It's a disaster. Every time the same story. You have been invited to dinner and you have been asked to bring the wine but it's a last-minute invitation - say, more or less one month and a half of notice - and you will never find the time to open a good bottle of wine and let it breathe properly to let the wine oxygenate.
Uhm, wait, let me get this straight... the older and the more textured the wine, the sooner the bottle should be opened to let it oxygenate? So, if I own a 2006 Amarone Quintarelli, I should open it today to let my new-born niece enjoy it when she turns 18? There is no point in opening a bottle of wine to let it breathe. Think of the neck of a bottle - how much oxygen do you think can really flow through it?
Sure thing, it is very important that the wine oxygenate, but that's what carafes and decanters are for. It may seem a stupid or difficult step, but it is actually very important and even easier than it seems - quite scenic too, I would say.
Allow me to make this matter a little clearer:
- "Scaraffare" (lit. pour wine into a carafe)
This procedure is mainly performed with younger wines to get rid of unpleasant odours, like vinous notes or hints of sulphur caused by sulphites, through oxygenation. The act is to be carried out quickly and firmly.
This procedure is best for wines that have been resting for a few years and that may therefore have deposits at the bottom of the bottle. It consists of a slow action, and the bottle should not be shaken so that particles will not rise from the deposits. Also, decantation of wine is to be performed next to some source of light, which is usually a candle, so that the deposits can be easily seen.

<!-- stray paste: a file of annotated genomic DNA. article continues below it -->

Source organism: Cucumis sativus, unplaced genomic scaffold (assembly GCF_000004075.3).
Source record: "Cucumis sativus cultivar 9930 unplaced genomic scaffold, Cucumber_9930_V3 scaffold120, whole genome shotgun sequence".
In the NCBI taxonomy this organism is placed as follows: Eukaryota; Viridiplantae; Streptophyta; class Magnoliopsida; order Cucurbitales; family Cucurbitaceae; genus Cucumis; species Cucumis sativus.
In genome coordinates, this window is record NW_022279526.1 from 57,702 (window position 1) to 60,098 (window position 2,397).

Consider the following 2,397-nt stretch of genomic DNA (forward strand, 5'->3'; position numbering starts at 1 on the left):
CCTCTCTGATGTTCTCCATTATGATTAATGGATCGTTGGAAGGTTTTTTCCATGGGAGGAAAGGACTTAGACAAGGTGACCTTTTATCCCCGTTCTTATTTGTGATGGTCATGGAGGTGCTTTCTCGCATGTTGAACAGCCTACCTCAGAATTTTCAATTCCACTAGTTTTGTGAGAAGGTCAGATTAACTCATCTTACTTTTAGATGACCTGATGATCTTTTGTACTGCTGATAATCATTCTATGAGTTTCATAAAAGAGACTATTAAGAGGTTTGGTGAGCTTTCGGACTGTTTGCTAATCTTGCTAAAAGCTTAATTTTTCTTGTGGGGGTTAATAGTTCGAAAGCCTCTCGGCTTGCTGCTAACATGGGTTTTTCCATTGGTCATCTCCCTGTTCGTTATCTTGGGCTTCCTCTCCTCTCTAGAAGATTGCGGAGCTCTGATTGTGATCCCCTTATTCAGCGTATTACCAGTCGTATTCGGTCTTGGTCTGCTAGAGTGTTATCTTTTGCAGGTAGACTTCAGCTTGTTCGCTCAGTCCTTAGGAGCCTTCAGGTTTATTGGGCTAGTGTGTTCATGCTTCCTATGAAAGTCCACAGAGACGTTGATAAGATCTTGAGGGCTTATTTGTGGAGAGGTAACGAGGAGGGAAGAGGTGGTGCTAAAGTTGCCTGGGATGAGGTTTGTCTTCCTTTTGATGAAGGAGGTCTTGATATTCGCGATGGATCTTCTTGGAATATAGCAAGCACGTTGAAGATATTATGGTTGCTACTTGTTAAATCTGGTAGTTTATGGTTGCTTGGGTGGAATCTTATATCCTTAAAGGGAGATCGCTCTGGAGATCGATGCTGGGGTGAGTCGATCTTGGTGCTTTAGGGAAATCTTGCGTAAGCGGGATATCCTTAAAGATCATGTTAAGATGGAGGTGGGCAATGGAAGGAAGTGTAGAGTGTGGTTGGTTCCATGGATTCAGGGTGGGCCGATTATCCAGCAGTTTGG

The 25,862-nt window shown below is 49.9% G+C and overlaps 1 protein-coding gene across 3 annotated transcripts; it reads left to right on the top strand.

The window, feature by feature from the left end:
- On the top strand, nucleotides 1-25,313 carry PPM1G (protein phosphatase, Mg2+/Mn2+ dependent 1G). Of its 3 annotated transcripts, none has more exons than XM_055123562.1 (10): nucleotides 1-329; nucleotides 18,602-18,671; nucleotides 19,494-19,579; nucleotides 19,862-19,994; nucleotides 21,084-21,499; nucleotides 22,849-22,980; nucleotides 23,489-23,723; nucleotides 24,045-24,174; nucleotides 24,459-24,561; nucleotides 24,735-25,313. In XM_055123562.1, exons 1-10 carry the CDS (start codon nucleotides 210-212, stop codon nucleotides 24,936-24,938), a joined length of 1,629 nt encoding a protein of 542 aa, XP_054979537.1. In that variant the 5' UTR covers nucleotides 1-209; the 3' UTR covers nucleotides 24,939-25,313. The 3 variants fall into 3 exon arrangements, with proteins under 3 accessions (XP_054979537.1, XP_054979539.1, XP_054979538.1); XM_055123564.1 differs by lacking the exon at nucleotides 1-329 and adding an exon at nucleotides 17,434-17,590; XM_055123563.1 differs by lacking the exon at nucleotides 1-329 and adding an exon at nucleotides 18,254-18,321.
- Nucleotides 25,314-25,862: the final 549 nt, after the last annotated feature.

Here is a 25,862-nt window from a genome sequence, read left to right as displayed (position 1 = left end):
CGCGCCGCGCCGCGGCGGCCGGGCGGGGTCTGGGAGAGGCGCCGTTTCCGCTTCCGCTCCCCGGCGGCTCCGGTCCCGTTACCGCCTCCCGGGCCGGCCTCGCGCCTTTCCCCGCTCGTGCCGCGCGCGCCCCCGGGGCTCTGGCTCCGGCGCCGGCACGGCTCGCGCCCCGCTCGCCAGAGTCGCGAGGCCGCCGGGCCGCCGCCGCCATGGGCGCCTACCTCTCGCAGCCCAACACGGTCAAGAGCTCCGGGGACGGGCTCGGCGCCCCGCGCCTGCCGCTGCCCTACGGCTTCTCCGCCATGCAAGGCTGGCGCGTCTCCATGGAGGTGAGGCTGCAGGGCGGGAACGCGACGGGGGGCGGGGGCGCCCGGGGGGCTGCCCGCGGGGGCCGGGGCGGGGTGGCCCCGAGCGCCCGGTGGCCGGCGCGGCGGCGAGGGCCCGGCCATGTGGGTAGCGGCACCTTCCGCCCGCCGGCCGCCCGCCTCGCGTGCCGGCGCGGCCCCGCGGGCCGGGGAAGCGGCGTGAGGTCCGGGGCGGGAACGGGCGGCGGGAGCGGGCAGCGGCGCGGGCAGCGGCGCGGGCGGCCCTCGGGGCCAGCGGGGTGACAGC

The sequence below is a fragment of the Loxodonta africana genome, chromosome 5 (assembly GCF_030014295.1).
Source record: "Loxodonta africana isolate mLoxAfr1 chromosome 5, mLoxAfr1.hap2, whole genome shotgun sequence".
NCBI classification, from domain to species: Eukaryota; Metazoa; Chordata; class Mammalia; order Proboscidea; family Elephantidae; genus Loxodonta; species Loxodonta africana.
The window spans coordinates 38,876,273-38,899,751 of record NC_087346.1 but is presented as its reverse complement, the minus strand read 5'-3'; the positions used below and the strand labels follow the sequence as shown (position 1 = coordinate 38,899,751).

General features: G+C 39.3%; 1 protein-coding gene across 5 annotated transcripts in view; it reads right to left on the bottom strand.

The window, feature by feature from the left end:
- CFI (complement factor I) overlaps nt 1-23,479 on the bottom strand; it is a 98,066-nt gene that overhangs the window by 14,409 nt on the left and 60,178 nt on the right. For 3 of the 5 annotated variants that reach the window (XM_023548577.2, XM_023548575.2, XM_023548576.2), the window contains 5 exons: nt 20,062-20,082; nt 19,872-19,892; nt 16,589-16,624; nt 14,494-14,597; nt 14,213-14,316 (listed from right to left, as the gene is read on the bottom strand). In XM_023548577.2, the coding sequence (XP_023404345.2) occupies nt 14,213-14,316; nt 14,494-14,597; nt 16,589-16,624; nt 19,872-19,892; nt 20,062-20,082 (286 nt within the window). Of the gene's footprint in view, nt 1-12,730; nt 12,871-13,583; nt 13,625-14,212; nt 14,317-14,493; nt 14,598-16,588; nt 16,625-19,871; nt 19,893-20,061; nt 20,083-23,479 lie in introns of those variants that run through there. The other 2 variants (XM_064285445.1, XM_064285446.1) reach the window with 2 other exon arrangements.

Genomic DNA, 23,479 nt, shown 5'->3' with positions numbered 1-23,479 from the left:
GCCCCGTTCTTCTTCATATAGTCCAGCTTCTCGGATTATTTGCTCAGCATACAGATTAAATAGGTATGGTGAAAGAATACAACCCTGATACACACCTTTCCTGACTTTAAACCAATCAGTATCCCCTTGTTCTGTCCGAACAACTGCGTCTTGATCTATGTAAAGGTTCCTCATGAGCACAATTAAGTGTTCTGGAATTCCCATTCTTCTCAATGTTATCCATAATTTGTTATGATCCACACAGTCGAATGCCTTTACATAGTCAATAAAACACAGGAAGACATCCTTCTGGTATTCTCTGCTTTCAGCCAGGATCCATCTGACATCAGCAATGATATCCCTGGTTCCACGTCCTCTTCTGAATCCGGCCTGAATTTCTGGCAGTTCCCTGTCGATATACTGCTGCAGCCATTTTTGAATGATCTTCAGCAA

Decanters are also very helpful to bring wine to a proper temperature. If you have a bottle of wine that is too cold, maybe because you have just taken it out from the cellar, or too hot, because someone gave it to you as a gift, you can use a decanter to adjust the temperature. To do so, pour some water in the decanter and spin it around to let the container heat or cool depending on your goal - hot water to warm and cold water to cool, of course. Then, empty the decanter and fill it again with the wine. This method is fairly more practical than leaving your Amarone bottles in the oven or next to a radiator to warm up the wine.
You can also use a decanter if a sparkling wine has too many bubbles, which is a characteristic that someone may understandably find annoying. Indeed, by pouring the wine in the decanter, it will become less bubbly and will therefore be more enjoyable.
BEWARE: THIS PRACTICE WILL DENATURATE THE WINE SO IT IS SOMETHING YOU SHOULD AVOID UNLESS NECESSARY.